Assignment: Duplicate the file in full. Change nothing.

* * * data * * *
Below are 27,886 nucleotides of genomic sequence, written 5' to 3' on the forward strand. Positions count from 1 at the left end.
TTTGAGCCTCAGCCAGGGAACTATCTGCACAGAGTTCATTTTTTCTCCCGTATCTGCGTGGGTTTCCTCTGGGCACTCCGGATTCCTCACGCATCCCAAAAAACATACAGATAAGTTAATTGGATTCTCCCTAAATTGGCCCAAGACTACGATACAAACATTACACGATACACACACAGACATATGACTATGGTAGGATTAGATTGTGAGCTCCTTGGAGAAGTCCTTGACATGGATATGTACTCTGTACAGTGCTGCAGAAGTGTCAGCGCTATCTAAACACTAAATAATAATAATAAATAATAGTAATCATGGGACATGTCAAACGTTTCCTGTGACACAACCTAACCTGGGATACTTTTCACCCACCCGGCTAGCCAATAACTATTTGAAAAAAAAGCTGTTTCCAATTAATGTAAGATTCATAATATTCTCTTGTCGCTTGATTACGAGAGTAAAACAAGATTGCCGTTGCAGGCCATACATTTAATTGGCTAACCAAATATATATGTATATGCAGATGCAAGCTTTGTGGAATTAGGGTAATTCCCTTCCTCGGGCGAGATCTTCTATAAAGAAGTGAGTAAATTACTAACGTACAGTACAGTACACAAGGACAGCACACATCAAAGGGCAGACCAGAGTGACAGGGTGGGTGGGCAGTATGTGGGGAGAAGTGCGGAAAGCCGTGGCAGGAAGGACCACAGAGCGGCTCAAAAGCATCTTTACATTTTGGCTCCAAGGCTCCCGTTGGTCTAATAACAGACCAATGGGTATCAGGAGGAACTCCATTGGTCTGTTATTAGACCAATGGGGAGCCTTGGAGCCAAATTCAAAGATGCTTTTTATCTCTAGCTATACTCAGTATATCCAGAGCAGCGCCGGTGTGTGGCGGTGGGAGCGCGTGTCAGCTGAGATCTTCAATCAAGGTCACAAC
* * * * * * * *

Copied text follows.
Below are 27,886 nucleotides of genomic sequence, written 5' to 3' on the forward strand. Positions count from 1 at the left end.
TTTGAGCCTCAGCCAGGGAACTATCTGCACAGAGTTCATTTTTTCTCCCGTATCTGCGTGGGTTTCCTCTGGGCACTCCGGATTCCTCACGCATCCCAAAAAACATACAGATAAGTTAATTGGATTCTCCCTAAATTGGCCCAAGACTACGATACAAACATTACACGATACACACACAGACATATGACTATGGTAGGATTAGATTGTGAGCTCCTTGGAGAAGTCCTTGACATGGATATGTACTCTGTACAGTGCTGCAGAAGTGTCAGCGCTATCTAAACACTAAATAATAATAATAAATAATAGTAATCATGGGACATGTCAAACGTTTCCTGTGACACAACCTAACCTGGGATACTTTTCACCCACCCGGCTAGCCAATAACTATTTGAAAAAAAAGCTGTTTCCAATTAATGTAAGATTCATAATATTCTCTTGTCGCTTGATTACGAGAGTAAAACAAGATTGCCGTTGCAGGCCATACATTTAATTGGCTAACCAAATATATATGTATATGCAGATGCAAGCTTTGTGGAATTAGGGTAATTCCCTTCCTCGGGCGAGATCTTCTATAAAGAAGTGAGTAAATTACTAACGTACAGTACAGTACACAAGGACAGCACACATCAAAGGGCAGACCAGAGTGACAGGGTGGGTGGGCAGTATGTGGGGAGAAGTGCGGAAAGCCGTGGCAGGAAGGACCACAGAGCGGCTCAAAAGCATCTTTACATTTTGGCTCCAAGGCTCCCGTTGGTCTAATAACAGACCAATGGGTATCAGGAGGAACTCCATTGGTCTGTTATTAGACCAATGGGGAGCCTTGGAGCCAAATTCAAAGATGCTTTTTATCTCTAGCTATACTCAGTATATCCAGAGCAGCGCCGGTGTGTGGCGGTGGGAGCGCGTGTCAGCTGAGATCTTCAATCAAGGTCACAAC